Video: California university chief admits failure to curb divestment campaigns


“There is a usurpation of the narrative of human rights on American campuses by [Muslim organizations and Palestine activism] groups in discussing Israel.”

Such were the shocking words of outgoing University of California President Mark Yudof, speaking at the recent Facing Tomorrow conference held in Israel (the same conference that renowned physicist Stephen Hawking boycotted, as we reported).

Yudof was part of a panel discussion entitled “The Campus at a Crossroads in the Life of a Young Jew” (which included topics such as the “de-legitimization of Israel on the campus”) and was joined by Zionist group officials including Gidi Mark, chief executive of Birthright Israel (Taglit), and Natan Sharansky, chairperson of the executive of the Jewish Agency.

In the first few minutes of his remarks, seen in the video posted above, Yudof talks about the thriving Jewish communities across the 10 UC campuses. He highlights the various academic and student life programs that Jewish students are a part of, and says that Jewish students, in general, “like the University of California better than most of the other groups.”

However, he goes on to say that Muslim organizations “and other interest groups, racial minorities and others” and events such as Palestine Awareness Weeks “offend many Jewish students.”



Yudof refers to his ongoing commitment to the University of California’s governing body, the Regents, to prevent divestment from firms profiting from the Israeli occupation. He notes, though, that his stance has not “prevented the commotion from continuing on campuses.”

He says that the “delegitimization of Israel is an ongoing problem,” and adds that “it seems that every six months, I’m reading about another vote of some sort of student organization on this issue, or some sort of academic organization, and too often, that vote is lost.”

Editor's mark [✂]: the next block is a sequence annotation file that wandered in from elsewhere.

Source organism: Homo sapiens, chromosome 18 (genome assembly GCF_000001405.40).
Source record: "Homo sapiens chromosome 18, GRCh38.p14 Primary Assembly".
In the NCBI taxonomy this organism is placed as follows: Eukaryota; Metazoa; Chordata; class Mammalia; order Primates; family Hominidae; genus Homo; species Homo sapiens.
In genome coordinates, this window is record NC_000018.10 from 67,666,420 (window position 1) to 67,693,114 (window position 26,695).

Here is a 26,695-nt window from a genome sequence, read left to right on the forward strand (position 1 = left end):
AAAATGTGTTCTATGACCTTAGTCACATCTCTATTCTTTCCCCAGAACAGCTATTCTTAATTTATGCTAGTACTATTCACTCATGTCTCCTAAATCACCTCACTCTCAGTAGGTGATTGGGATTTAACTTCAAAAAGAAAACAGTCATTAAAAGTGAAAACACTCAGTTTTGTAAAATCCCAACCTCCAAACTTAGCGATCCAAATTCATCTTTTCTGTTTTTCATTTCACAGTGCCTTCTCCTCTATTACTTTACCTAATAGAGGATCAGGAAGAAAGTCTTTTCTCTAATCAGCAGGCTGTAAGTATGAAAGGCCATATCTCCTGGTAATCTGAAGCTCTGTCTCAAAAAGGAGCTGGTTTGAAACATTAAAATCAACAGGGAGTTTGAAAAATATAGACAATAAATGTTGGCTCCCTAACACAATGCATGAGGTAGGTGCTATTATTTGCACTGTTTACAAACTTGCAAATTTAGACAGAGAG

To the students organizing with limited resources across University of California campuses, those “lost” votes — here, Yudof is ostensibly referencing the divestment resolutions that passed and were upheld at UC Irvine, UC San Diego and UC Berkeley — are indications that the tide is turning, much to the chagrin of well-funded Israel-aligned organizations working on and off-campus. more

Hamas: New Israel war on Gaza unlikely


BETHLEHEM (Ma’an) – Israel is not likely to wage another war on the Gaza Strip, though it is possible a conflict could erupt elsewhere in the region, says Hamas official Salah Bardawil.

The senior official told Ma'an Saturday that Israel was likely to point its guns at another area “after Israel obtained a green light from the US.”

He added that the US and Israel were seeking a war which would prove Israel’s military superiority, a privilege which can’t be achieved through a war on Gaza, according to Bardawil.

Asked about the crisis in Egypt, he said he did not expect a civil war there because the Egyptian people realize it will be very destructive and “civil wars are absent in Egypt’s history.”

Bardawil applauded Egypt and lauded the biggest Arab country's “historic depth” for the Palestinians, adding that whatever “harms Egypt will eventually harm Palestine more than any Arab country.”

On the ongoing unrest in Syria and the possible outcomes, the Hamas official ruled out the possibility of military intervention by the US or other Western countries. “Foreign countries can’t resolve the conflict militarily, and Arab countries must design a strategy to bring this deterioration to an end.”

Bardawil criticized Hezbollah's intervention in the conflict. more

Frequent border closures add to Gaza gas woes


GAZA CITY, 28 June 2013 (IRIN) - Frequent closures of the only crossing for commercial goods between Israel and the Gaza Strip have left the Occupied Palestinian Territory (OPT) short of gas for cooking and heating, businessmen say, affecting businesses, agricultural production and health services.

Kerem Shalom crossing reopened on 26 June after two days of closure, described by the Israeli military as a response to rocket fire from Gaza. Israel has closed the crossing five times since the end of February after similar rocket fire, for a total of 15 working days, in addition to six days of closure due to holidays.

Before this most recent closure, Gazans said they were still recovering from the series of closures in the spring, which they say created a cumulative deficit in gas.

At one of Gaza's major gas distributors, some 40,000 empty cylinders fill the station.

"Some people have been waiting for months to get their cylinders filled," owner Yusri Daban told IRIN. He manages to fill about 1,500 per day, but is flooded with an equal amount of empty arrivals.

Daban's company used to receive 25 tons of gas per day for distribution. His share decreased to 18 tons due to the shortages, and has not been increased since. He says he needs 35-45 tons a day to deal with the backlog. more